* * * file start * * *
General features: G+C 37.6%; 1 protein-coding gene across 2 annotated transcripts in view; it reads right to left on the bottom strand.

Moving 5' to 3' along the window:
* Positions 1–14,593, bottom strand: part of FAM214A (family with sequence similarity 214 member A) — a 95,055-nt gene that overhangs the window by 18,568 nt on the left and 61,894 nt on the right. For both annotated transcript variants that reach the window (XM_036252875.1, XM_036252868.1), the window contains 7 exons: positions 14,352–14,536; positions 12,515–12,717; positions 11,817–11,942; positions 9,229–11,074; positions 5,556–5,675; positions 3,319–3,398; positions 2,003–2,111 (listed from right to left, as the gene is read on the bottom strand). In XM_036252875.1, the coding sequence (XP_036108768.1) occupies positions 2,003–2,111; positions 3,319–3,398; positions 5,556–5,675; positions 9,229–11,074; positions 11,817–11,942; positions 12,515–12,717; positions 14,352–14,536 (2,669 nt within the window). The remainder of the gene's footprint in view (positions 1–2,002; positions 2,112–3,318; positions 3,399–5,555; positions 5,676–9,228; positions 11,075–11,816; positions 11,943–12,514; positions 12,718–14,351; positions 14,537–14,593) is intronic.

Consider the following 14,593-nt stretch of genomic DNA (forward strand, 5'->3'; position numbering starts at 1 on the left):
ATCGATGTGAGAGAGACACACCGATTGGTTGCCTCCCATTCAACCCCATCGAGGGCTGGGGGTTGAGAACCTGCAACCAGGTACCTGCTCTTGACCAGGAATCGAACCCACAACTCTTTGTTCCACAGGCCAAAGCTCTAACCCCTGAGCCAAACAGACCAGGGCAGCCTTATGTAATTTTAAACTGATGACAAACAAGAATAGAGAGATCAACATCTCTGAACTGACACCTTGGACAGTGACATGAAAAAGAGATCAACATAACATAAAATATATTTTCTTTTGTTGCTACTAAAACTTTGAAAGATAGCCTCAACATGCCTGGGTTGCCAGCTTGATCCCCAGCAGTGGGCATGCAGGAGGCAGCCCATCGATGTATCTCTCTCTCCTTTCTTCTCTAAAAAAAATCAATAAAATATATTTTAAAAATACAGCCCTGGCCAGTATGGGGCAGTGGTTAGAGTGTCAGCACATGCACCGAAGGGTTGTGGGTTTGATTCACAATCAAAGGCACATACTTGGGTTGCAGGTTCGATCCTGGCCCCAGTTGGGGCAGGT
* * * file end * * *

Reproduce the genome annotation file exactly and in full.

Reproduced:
General features: G+C 37.6%; 1 protein-coding gene across 2 annotated transcripts in view; it reads right to left on the bottom strand.

Moving 5' to 3' along the window:
* Positions 1–14,593, bottom strand: part of FAM214A (family with sequence similarity 214 member A) — a 95,055-nt gene that overhangs the window by 18,568 nt on the left and 61,894 nt on the right. For both annotated transcript variants that reach the window (XM_036252875.1, XM_036252868.1), the window contains 7 exons: positions 14,352–14,536; positions 12,515–12,717; positions 11,817–11,942; positions 9,229–11,074; positions 5,556–5,675; positions 3,319–3,398; positions 2,003–2,111 (listed from right to left, as the gene is read on the bottom strand). In XM_036252875.1, the coding sequence (XP_036108768.1) occupies positions 2,003–2,111; positions 3,319–3,398; positions 5,556–5,675; positions 9,229–11,074; positions 11,817–11,942; positions 12,515–12,717; positions 14,352–14,536 (2,669 nt within the window). The remainder of the gene's footprint in view (positions 1–2,002; positions 2,112–3,318; positions 3,399–5,555; positions 5,676–9,228; positions 11,075–11,816; positions 11,943–12,514; positions 12,718–14,351; positions 14,537–14,593) is intronic.

Consider the following 14,593-nt stretch of genomic DNA (forward strand, 5'->3'; position numbering starts at 1 on the left):
ATCGATGTGAGAGAGACACACCGATTGGTTGCCTCCCATTCAACCCCATCGAGGGCTGGGGGTTGAGAACCTGCAACCAGGTACCTGCTCTTGACCAGGAATCGAACCCACAACTCTTTGTTCCACAGGCCAAAGCTCTAACCCCTGAGCCAAACAGACCAGGGCAGCCTTATGTAATTTTAAACTGATGACAAACAAGAATAGAGAGATCAACATCTCTGAACTGACACCTTGGACAGTGACATGAAAAAGAGATCAACATAACATAAAATATATTTTCTTTTGTTGCTACTAAAACTTTGAAAGATAGCCTCAACATGCCTGGGTTGCCAGCTTGATCCCCAGCAGTGGGCATGCAGGAGGCAGCCCATCGATGTATCTCTCTCTCCTTTCTTCTCTAAAAAAAATCAATAAAATATATTTTAAAAATACAGCCCTGGCCAGTATGGGGCAGTGGTTAGAGTGTCAGCACATGCACCGAAGGGTTGTGGGTTTGATTCACAATCAAAGGCACATACTTGGGTTGCAGGTTCGATCCTGGCCCCAGTTGGGGCAGGT